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Norway helicopter crash which killed British oil worker caused by mechanical failure

Download: Printable PDF Date: 04 May 2016 04:47 (UTC) category:
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Norway helicopter crash which killed British oil worker caused by mechanical failure - Business aviation publisher
Dana Ermolenko
Country: Norway Aircraft: Helicopters
Source: Metro

The Norway helicopter crash, which killed 13 people including a British oil worker, was caused by technical failure and not human error, according to investigators.

Eleven passengers and two crew were killed after the aircraft came down near the city of Bergen on Friday.

British oil worker Iain Stuart, from Laurencekirk in Aberdeenshire, was among those who died in the crash.

Norway’s Accident Investigation Board said today that its probe and visual evidence indicated sudden mechanical failure, according to reports.

An image released by Accident Investigation Board Norway, Sunday May 1, 2016, showing the twisted wreckage of the salvaged helicopter which crashed Friday April 29, west of Bergen, Norway, as it is lifted aboard a rescue vessel. The helicopter was salvaged along with the flight recorder on Saturday April 30, as investigators continue to examine the incident, which left 13 people dead. (AIBN / NTB scanpix via AP) NORWAY OUT

The twisted wreckage of the salvaged helicopter which crashed on Friday (Picture: AIBN / NTB scanpix via AP)

A handout picture released by the Accident Investigation Board Norway, shows the memory unit retrieved from the Flight Data and Cockpit Voice Recorder of a crashed helicopter on April 30, 2016 in Turoy, Norway. A helicopter transporting North Sea oil workers crashed off the coast of western Norway on April 29, 2016, killing all 13 people on board, rescue services said. / AFP PHOTO / Accident Investigation Board AND NTB Scanpix / Handout / RESTRICTED TO EDITORIAL USE - MANDATORY CREDIT "AFP PHOTO / Accident Investigation Board Norway/ HANDOUT" - NO MARKETING NO ADVERTISING CAMPAIGNS - DISTRIBUTED AS A SERVICE TO CLIENTS HANDOUT/AFP/Getty Images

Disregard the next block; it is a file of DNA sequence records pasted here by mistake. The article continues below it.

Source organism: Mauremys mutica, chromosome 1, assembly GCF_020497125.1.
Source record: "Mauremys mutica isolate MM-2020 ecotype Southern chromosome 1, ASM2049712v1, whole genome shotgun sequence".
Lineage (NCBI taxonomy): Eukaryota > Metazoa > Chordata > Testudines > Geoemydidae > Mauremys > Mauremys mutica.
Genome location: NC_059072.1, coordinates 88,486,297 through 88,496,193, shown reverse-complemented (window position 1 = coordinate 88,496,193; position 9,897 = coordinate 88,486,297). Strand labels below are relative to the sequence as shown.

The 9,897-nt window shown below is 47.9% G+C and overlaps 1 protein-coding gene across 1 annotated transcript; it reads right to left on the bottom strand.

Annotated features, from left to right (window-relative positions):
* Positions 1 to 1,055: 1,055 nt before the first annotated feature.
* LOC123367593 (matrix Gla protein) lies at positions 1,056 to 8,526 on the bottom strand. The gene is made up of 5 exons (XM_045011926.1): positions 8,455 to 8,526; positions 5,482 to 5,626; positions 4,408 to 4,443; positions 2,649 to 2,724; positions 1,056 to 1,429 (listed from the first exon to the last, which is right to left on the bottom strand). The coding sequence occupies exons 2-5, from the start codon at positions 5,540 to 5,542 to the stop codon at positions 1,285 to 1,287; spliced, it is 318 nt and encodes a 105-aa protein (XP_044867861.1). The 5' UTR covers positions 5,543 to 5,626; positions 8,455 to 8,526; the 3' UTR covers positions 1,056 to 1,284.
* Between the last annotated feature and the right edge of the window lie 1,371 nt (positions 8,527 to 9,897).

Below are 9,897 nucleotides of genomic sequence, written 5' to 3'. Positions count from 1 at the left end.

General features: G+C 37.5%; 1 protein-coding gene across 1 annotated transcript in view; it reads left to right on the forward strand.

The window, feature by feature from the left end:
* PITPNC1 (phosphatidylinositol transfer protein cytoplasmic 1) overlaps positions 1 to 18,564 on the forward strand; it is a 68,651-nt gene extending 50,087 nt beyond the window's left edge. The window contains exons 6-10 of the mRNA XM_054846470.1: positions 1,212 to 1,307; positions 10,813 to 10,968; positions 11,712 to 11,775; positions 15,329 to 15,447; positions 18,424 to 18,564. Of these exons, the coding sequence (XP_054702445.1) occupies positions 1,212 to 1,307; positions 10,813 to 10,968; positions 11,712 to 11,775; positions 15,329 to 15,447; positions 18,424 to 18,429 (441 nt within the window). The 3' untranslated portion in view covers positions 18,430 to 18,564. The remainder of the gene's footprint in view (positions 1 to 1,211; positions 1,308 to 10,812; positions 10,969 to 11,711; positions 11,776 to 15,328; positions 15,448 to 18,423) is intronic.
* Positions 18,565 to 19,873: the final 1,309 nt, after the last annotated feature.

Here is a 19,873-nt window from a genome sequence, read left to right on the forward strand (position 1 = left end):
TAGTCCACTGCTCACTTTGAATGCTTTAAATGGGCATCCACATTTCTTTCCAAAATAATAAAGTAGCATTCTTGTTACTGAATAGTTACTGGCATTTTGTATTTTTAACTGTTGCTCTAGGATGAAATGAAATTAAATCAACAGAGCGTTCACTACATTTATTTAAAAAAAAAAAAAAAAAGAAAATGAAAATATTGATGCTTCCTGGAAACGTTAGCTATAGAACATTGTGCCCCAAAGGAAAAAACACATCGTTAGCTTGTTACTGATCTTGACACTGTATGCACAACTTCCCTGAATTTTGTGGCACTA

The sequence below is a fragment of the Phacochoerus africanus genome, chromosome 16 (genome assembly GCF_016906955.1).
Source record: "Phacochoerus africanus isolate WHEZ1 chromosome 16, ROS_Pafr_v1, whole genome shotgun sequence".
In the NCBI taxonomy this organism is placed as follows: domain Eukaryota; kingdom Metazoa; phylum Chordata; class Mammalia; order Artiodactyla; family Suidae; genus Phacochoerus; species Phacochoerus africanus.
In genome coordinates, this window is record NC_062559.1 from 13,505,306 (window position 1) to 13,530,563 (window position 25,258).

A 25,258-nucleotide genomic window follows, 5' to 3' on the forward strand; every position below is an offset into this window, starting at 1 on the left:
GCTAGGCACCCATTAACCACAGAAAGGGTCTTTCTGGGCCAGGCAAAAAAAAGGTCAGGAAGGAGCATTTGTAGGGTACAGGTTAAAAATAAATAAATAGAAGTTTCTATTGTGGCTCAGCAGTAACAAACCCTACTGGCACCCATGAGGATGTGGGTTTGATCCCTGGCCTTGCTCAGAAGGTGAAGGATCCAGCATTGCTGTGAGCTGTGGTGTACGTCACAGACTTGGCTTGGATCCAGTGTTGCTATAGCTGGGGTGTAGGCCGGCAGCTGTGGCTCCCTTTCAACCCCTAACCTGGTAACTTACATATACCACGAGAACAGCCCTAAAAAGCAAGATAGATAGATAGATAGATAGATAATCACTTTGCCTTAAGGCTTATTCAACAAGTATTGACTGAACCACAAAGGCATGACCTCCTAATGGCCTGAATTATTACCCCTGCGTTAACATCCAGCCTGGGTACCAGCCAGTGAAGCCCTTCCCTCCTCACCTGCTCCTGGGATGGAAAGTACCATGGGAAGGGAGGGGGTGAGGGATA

The memory unit retrieved from the Flight Data and Cockpit Voice Recorder (Picture: AFP/Getty Images)

But the board did not elaborate, saying a full investigation would take time.

The Super Puma was travelling from the North Sea Gullfaks B oil field, around 74 miles off the Norwegian coast when it crashed en route to Flesland Airport.

The tragedy led to the Civil Aviation Authority grounding all UK commercial passenger flights using the Airbus EC225LP – or Super Puma – model.

While a team from the UK’s Air Accidents Investigation Branch (AAIB) is assisting with the crash investigation.

A1946H Bergen Airport Flesland Bergen Norway Norge

The helicopter was en route to Flesland Airport (Picture: Getty)

A police officer talks to members of the media, during an inspection of the area where a helicopter crashed Friday, on the island Turoy, just outside of Bergen, in Norway, Saturday, April 30, 2016. Emergency crews pulled the wrecked fuselage of an Airbus EC-225 helicopter out of the sea Saturday off western Norway after a crash that killed all 13 people on board. The helicopter was carrying workers from an offshore rig in the North Sea ó the Statoil-operated Gullfaks B oil field ó before it went down Friday on Turoey, a tiny island outside Bergen, Norway's second-largest city. Eleven Norwegians, one Briton and one Italian were aboard. (Vidar Ruud /NTB scanpix via AP) NORWAY OUT

A police officer talks to members of the media on Friday (Picture: AFP/Getty)

Mr Stuart’s family have said they are devastated by his death.

A statement released by relatives of the 41-year-old said: ‘Iain was a loving husband and devoted father to his two children and as a family we are heartbroken.

‘He was a caring son, brother, uncle and friend to many.’



 



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